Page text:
|Ad type:||volunteer opportunities|
|Work schedule:||Full Time|
|Posted:||10 Jan 2020|
|Work experience:||Entry level|
|Foreign languages:||English - Beginner|
Join a wildlife rescue team and care for the animals in the sanctuary, home to a variety of animals including monkeys, sloths and anteaters that have been injured, orphaned or mistreated.
The project provides a safe haven for over 50 animals and rescues a number of new animals each week. The hope for these newly rescued animals is that they can be treated in the on-site clinic and then quickly returned to the wild when they are healthy again. For those animals who are too badly injured or not able to be released for other reasons, they can be provided with a home at the sanctuary.
As a volunteer, your core role will focus on assisting in the sanctuary, tasks can include:
Feeding the animals
Assisting with cleaning the enclosures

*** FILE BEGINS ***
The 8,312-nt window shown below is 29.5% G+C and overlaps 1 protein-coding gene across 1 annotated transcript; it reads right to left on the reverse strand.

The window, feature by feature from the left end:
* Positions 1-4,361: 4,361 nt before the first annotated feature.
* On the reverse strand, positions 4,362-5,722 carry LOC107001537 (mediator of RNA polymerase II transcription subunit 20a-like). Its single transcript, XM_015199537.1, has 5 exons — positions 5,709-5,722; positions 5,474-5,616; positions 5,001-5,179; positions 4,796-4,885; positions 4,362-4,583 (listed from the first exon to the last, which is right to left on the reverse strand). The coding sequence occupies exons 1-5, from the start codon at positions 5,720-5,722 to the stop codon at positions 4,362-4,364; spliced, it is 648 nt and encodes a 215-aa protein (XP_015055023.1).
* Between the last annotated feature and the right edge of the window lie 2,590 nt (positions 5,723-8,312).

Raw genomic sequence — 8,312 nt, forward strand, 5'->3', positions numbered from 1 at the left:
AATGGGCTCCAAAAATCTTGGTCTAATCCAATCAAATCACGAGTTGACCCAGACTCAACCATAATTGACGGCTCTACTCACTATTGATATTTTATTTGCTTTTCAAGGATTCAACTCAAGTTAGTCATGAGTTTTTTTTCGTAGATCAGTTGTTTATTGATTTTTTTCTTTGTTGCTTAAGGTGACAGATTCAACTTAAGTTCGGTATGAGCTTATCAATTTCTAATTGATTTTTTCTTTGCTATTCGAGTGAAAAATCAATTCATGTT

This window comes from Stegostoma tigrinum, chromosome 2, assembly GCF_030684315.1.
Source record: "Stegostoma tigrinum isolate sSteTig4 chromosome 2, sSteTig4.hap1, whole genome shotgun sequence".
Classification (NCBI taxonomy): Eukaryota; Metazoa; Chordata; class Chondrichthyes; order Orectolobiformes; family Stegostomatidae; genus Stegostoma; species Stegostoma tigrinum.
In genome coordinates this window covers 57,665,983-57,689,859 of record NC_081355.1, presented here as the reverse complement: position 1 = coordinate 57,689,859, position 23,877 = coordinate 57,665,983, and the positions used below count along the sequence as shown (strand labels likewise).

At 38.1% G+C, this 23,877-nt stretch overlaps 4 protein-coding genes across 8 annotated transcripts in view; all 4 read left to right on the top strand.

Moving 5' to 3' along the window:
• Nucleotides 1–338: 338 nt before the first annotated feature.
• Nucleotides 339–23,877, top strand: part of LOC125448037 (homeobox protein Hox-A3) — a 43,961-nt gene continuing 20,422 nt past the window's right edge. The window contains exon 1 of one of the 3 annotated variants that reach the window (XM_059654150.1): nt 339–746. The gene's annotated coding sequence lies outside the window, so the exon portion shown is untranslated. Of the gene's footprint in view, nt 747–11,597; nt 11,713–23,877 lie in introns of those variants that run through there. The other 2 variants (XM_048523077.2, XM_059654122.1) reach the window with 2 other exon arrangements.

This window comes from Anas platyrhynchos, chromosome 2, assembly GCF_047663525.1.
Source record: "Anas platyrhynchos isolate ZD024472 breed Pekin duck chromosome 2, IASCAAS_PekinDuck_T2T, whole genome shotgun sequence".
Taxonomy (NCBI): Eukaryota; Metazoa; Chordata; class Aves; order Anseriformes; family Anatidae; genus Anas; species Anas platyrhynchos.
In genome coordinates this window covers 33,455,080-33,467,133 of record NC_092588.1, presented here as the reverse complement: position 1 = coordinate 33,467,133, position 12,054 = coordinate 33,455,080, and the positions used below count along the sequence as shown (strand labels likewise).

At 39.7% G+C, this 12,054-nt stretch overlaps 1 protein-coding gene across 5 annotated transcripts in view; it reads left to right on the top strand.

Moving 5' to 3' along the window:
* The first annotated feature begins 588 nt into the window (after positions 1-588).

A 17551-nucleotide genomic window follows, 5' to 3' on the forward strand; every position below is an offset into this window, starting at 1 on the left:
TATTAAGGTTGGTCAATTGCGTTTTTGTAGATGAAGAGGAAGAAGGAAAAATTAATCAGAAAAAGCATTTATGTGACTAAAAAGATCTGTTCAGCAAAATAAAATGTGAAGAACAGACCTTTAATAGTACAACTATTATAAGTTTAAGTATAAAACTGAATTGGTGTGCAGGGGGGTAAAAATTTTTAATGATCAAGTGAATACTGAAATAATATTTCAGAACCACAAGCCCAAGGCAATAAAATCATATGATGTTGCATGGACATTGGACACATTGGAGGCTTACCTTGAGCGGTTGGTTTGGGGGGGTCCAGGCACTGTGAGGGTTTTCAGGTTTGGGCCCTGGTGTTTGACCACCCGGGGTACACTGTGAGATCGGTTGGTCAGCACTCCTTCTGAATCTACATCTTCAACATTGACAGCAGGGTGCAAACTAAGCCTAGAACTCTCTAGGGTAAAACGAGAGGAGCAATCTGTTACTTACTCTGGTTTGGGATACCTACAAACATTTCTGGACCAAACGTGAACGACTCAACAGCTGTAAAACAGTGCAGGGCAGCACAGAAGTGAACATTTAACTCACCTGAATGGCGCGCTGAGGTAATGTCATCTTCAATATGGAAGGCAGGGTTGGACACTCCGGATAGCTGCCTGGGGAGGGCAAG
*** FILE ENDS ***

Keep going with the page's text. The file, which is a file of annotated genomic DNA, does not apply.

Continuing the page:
Creating enrichments for the animals
Maintenance work around the sanctuary
How is the project making a difference?
The project’s mission is to protect Costa Rica’s diverse wildlife by rescuing and rehabilitating wildlife and where possible returning them to the wild. They also conduct scientific research and promote conservation by educating local and international visitors.
The project provides education about the ecological importance of the rainforest and has created programmes which preserve and protect both the rainforest and its wild inhabitants. They develop awareness of the critical importance of saving the rainforest for the survival of the planet and encourage ecological practices. There are numerous threats to the rainforest including burning, logging, mining, development and cattle farming. The project has created monkey corridors and carries out ongoing reforestation programmes as well as education initiatives in an attempt to relieve these pressures.
One example of their impact is their introduction of monkey bridges in the area’s national parks in order to protect the endangered titi monkeys. The leading cause of death in this species is electrocution by electric wires while crossing roads and being hit by cars. The project has erected numerous monkey bridges which allow a safe alternative for crossing the roads and there has now been an increase in their population numbers.